The tondo of the Risen Christ mentioned above survived and was incorporated into the pulpit in the 19th century.  It is now displayed above the main panel in the right transept.

The panel depicts the Madonna and Child enthroned, with SS Andrew, Louis of Toulouse, Francis and Laurence, set against a landscape.  Angels flank the throne and the young St John the Baptist sits on the steps below it.  The document on the small table in the foreground reproduces part of the text of a letter that Bishop Gentile Baglioni of Orvieto wrote to Pintoricchio in 1508, begging him to return to Siena, where Pandolfo Petrucci awaited him.  (Pandolfo, sometimes called the Magnificent, was in effect the Lord of Siena and Pintoricchio was involved in the frescoes for his palace there while the Spello commission was underway).

The panel was restored in 1971.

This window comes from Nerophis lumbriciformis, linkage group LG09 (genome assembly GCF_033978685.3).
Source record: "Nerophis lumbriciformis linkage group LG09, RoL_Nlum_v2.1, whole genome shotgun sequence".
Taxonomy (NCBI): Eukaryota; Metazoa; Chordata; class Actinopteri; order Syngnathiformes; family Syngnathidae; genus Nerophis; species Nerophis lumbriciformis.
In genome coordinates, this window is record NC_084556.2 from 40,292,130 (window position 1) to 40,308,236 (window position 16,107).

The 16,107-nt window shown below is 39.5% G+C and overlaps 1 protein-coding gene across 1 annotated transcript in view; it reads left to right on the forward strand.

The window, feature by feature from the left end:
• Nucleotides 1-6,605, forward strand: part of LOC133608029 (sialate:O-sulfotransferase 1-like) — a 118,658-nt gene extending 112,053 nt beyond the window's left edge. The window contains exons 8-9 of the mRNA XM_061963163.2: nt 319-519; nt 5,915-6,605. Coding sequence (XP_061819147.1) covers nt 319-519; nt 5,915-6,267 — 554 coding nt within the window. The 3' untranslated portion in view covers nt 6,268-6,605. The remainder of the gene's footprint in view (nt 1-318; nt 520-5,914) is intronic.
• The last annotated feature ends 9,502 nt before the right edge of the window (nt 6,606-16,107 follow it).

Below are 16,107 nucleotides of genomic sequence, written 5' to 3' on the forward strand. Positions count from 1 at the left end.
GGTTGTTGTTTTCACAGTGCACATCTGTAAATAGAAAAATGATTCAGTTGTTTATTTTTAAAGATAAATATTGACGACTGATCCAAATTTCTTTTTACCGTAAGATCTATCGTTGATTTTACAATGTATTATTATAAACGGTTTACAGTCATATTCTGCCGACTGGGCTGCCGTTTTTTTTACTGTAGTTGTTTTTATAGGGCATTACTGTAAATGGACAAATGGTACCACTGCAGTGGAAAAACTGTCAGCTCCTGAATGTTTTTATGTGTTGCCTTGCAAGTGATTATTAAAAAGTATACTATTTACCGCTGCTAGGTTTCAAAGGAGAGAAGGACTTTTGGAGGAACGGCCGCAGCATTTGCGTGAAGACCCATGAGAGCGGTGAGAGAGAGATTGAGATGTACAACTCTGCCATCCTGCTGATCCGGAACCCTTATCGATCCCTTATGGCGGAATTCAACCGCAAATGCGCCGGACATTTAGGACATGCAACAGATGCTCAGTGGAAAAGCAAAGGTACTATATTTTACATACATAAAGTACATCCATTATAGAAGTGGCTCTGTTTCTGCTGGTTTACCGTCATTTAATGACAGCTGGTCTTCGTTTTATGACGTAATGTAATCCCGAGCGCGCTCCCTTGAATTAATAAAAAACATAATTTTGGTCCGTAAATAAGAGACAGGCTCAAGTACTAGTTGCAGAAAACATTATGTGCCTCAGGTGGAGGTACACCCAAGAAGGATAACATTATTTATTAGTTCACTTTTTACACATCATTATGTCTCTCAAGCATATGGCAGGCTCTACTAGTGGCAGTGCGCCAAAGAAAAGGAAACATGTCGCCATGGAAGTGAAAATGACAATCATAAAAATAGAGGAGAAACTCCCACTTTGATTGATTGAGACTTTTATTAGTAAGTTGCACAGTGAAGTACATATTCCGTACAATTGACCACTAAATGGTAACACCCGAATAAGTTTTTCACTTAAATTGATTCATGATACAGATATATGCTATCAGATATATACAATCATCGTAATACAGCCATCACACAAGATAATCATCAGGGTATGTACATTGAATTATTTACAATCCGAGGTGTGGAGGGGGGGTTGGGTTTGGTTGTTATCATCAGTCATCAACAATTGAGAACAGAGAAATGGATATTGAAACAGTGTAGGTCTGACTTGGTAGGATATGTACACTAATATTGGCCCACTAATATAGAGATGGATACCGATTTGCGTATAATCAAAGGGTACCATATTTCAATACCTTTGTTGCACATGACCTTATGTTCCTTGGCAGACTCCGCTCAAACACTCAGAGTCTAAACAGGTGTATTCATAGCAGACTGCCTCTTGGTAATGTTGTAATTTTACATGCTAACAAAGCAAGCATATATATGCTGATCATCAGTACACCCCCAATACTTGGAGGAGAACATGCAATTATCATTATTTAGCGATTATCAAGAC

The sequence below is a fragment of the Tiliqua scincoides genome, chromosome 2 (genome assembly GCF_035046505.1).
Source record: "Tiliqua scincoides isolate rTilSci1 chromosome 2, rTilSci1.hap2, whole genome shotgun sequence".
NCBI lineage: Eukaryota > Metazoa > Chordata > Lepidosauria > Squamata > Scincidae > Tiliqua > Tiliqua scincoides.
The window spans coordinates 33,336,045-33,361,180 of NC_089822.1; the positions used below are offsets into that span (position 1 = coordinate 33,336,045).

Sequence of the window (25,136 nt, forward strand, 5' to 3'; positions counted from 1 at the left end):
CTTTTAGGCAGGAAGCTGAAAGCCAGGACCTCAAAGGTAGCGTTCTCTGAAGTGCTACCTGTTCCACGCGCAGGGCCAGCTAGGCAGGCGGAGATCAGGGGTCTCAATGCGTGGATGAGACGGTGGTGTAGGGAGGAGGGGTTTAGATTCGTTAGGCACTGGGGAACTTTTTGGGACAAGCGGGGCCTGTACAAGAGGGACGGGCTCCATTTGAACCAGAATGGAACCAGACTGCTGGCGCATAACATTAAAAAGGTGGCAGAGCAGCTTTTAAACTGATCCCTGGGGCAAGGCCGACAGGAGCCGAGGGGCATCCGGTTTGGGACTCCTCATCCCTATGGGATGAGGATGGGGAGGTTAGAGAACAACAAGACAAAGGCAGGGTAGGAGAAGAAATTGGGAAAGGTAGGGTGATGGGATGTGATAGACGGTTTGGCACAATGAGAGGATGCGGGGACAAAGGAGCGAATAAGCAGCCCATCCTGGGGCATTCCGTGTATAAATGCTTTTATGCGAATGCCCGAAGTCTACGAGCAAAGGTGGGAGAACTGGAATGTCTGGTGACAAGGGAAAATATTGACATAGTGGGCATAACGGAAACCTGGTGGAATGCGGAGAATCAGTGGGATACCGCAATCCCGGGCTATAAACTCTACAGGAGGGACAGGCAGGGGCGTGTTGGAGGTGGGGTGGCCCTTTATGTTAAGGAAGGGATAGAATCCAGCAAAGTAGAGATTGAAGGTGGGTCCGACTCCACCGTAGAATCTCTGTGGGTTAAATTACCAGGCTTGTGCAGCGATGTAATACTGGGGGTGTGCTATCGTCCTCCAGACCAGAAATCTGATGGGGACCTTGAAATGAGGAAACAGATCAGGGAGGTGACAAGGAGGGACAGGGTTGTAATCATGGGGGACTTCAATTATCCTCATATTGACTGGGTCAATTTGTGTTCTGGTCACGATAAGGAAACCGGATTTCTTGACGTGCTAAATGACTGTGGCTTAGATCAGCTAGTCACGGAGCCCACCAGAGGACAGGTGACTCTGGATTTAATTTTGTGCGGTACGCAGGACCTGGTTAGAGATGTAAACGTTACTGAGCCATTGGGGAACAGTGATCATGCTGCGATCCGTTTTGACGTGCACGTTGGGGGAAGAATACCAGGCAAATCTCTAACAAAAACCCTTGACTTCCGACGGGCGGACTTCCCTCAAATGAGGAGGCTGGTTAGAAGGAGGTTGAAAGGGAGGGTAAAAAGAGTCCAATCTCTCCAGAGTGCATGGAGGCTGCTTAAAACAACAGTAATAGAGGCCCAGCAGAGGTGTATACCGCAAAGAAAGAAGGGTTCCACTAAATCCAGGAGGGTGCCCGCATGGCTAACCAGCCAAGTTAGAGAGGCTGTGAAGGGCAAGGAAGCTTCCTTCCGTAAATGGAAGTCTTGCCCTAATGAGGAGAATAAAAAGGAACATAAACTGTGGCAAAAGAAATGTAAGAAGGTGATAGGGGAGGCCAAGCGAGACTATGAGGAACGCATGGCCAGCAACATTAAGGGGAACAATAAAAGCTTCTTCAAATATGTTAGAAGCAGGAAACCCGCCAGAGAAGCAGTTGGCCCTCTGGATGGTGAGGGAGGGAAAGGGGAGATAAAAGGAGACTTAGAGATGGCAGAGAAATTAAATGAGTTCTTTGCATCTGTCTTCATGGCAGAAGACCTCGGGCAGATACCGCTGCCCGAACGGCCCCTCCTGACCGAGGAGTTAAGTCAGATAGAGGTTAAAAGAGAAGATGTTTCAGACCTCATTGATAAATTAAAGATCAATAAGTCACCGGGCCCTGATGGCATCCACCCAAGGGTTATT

Madonna and Child with saints (1532)

This fresco in the Cappella di Sant’ Anna (the 1st on the right) depicts the Madonna and Child enthroned with SS Nicholas of Bari, Anne and Roch.  It was the work of Tommaso Corbo, who mentioned it in his will.

Virgin and St Joseph (1565)

This altarpiece in the 2nd niche on the right is attributed, somewhat uncertainly, to Dono Doni.

Altare del Beato Andrea 

As noted above, most of the relics of the Blessed Andrew Caccioli were translated to this altar in the left transept on 3rd June 1597.  The Commune commissioned:

  1. a silver reliquary (1603) for the head of the Blessed Andrew (which is dated by inscription); [where is it now ?]